Prometheus Trio Serves Up A Banquet

New member cooks in varied presentation of composers and styles.

By - Sep 29th, 2015 05:41 pm
Prometheus Trio, 2015

Prometheus Trio, 2015

You do not get to pick from a menu at a chamber music concert—the chef has made the choices for you. You come hungry and hope that whatever the kitchen has in mind doesn’t involve nouvelle cuisine experiments using raisins and okra. Prometheans Stefanie Jacob, piano; Scott Tisdel, cello; and newcomer Margot Schwartz, violin, were cooking with gas in their season opener, and they served up a feast.

The concert began with a delicious reading of Gaetano Donizetti’s single-movement gem identified blandly as Trio in E-flat Major. There was nothing bland about this work. Tuneful, happy melodies in the violin and soulful lyricism from the cello made for a tasty start. Schwartz makes a significant contribution to the elegance of Prometheus Trio’s musical identity. She has a luxuriant tone that seems to have no limits. When she plays fortissimo, her sound gets bigger without the harshness associated with pushing too hard. When she plays pianissimo, the sound floats effortlessly while maintaining tonal purity. That is very impressive. However, what tends to make a bigger impression is the maturity of her musical thinking. Jacob and Tisdel together are formidable collaborators, with years of intelligent and impassioned music-making under their belts. Schwartz enhances the flavor of the group with tastefully seasoned violin lines that pair beautifully with Tisdel’s umami-rich sound and Jacob’s musical gourmet emporium.

The second course, Trio in D Major, Op. 1 by Erich Wolfgang Korngold, was well prepared and beautifully served, but the ingredients included a lot of raisins and okra. Korngold was an orchestrator of exceptional skill, and his large-scale cinematic scores helped put tremendous swash in Errol Flynn’s buckle. Korngold’s trio sounded like a composer who wanted an orchestra and he didn’t quite know how to work on such a small scale. Reminiscent of Richard Strauss (if Strauss’s music were indecipherable), the Korngold stumbled around with excess Sturm und Drang. The first movement, marked Allegro non troppo, con espressione, was constructed on an elastic tritone theme that created anxiousness in the music but was exhausting to listen to. This is not to say that all music should be easy to comprehend, but as one peeled away the layers of this onion, there was little satisfaction to be found. Fortunately, there was much to be impressed by in the playing. The dancing Scherzo: Allegro featured bravura and flair from all three artists. The Larghetto: Sehr langsam gave Schwartz yet another opportunity to flaunt her velvety sound in languid melody lines, and Tisdel was a burnished accomplice. Finale: Allegro molto e energico showed a composer in desperate need of a tune. Korngold’s goulash (even his movements are a confusion of Italian and German) was an over-seasoned stew in which recognizable ingredients occasionally bobbed to the surface. Although it was presented favorably, its oddness made me long for the next course.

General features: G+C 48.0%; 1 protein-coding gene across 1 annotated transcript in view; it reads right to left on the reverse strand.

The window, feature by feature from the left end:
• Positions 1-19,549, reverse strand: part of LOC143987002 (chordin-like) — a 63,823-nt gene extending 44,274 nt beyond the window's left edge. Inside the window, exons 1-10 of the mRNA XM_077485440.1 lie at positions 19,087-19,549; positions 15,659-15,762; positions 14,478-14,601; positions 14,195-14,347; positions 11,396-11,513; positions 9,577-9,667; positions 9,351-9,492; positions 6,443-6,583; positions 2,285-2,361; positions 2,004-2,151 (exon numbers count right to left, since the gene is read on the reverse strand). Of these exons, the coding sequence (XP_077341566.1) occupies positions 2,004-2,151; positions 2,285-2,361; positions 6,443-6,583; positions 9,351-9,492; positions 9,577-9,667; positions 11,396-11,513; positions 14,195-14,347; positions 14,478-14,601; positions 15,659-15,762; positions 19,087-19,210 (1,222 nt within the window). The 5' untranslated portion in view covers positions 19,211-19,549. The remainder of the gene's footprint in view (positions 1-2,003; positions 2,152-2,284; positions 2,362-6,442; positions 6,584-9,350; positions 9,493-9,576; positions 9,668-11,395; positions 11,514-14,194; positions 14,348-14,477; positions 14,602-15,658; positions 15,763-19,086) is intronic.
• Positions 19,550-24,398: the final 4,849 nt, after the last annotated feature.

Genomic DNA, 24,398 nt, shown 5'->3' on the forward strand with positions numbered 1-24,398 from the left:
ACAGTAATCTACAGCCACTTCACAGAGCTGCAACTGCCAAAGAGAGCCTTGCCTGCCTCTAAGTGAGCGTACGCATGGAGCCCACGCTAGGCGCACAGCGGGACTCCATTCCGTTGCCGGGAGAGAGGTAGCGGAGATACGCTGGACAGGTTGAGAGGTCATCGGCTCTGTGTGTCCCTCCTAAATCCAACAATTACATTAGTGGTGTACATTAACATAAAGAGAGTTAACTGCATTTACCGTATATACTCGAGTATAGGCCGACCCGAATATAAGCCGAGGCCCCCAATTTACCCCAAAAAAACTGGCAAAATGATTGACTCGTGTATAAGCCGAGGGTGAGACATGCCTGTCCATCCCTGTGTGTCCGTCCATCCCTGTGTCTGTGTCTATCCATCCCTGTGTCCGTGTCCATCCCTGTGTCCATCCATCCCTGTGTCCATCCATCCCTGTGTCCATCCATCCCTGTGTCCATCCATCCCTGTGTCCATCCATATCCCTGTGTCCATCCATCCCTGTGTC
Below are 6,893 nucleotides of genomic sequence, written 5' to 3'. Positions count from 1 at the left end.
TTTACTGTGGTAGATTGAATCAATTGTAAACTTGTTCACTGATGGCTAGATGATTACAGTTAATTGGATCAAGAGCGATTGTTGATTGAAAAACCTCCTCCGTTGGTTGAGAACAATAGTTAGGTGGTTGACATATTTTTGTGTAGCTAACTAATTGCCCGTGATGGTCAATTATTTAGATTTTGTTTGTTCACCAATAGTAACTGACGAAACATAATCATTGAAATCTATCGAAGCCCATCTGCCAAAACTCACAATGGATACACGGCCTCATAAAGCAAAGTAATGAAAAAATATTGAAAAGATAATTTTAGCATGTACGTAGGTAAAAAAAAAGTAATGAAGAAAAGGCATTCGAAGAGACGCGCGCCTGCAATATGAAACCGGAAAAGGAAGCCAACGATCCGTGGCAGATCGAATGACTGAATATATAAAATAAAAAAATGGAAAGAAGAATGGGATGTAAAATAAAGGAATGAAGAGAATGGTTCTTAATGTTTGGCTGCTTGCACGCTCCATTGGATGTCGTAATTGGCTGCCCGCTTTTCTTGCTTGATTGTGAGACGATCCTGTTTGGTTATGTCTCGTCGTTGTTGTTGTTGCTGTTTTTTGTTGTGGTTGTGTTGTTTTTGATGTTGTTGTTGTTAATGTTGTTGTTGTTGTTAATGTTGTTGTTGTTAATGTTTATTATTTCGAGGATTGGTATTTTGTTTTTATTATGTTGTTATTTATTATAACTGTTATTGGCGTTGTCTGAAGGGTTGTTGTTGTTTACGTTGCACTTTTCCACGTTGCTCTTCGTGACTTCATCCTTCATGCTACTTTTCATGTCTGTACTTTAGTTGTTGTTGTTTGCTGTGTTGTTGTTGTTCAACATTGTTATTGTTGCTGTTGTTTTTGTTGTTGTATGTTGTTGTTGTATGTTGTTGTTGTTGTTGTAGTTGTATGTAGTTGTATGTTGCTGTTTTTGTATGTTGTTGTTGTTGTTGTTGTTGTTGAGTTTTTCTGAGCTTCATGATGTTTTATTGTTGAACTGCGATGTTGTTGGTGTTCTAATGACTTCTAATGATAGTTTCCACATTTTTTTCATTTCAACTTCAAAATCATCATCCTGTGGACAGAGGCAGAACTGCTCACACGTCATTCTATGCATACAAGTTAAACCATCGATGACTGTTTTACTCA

The Elegie, Op. 23, by Josef Suk, was a paean to fidelity and moral fiber, and as a palate cleanser, it was deeply satisfying. Above a fluttering heartbeat from Jacob’s piano, Schwartz lofted a beautiful melody that was passed over to Tisdel—my goodness, he has a warm sound. Tender duos in the strings sounded balanced and nuanced. After a brief dramatic surge and solemn hymn-like section, the opening theme returned in the strings and wafted away. The Suk was a lovely way to offset the energy that came next in the Smetana.

Bedrich Smetana’s Trio in G Minor, Op. 15 was the entrée, and it was delectable. This rather nationalistic-sounding composition began the Moderato assai with a dramatic, gypsy-like snippet in the violin, and it rollicked forward with adamant phrases and abundant patriotic fervor. In this movement, the trio started to feel its oats. After what up to now had been a display of fine individual playing and rehearsed precision, the Prometheans let out all the stops and played like chamber music was fun. Electrifying tremolo passages were followed by a gentle return to the opening theme settled nicely on a brief piano interlude. There was a recap of the violin theme and then a race to the end of the movement that was an exuberant display of the trio’s skills. The Allegro, non agitato featured a melody with a driving, dotted rhythm that was sometimes charming, always lyrical, and often impassioned. The movement disappeared into the air with a set of quiet pizzicato chords. Finale: Presto flew out of Jacob’s hands in rapid-fire triplets and went like the wind. There was a cantabile section in which Jacob was quite impressive with fluid lines and elegant technique. The Presto was then interrupted by a tender-hearted theme in the cello and violin and once again redirected with a funeral section à la Beethoven. The trio managed to play with abandon while conveying ease and confidence in this barnburner of a composition.

Stefanie Jacob’s arrangement of “Our Evenings,” a piano work by Leoš Janáček from a cycle of thirteen pieces titled On an Overgrown Path, was a delightfully sweet dessert to set out for a very appreciative audience. Schwartz, Tisdel, and Jacob laid out a varied repast for listeners that was a delectable way to celebrate their new partnership. They meanwhile brought out the best in one another and shone as individuals. There will be much to look forward to in this collaboration.

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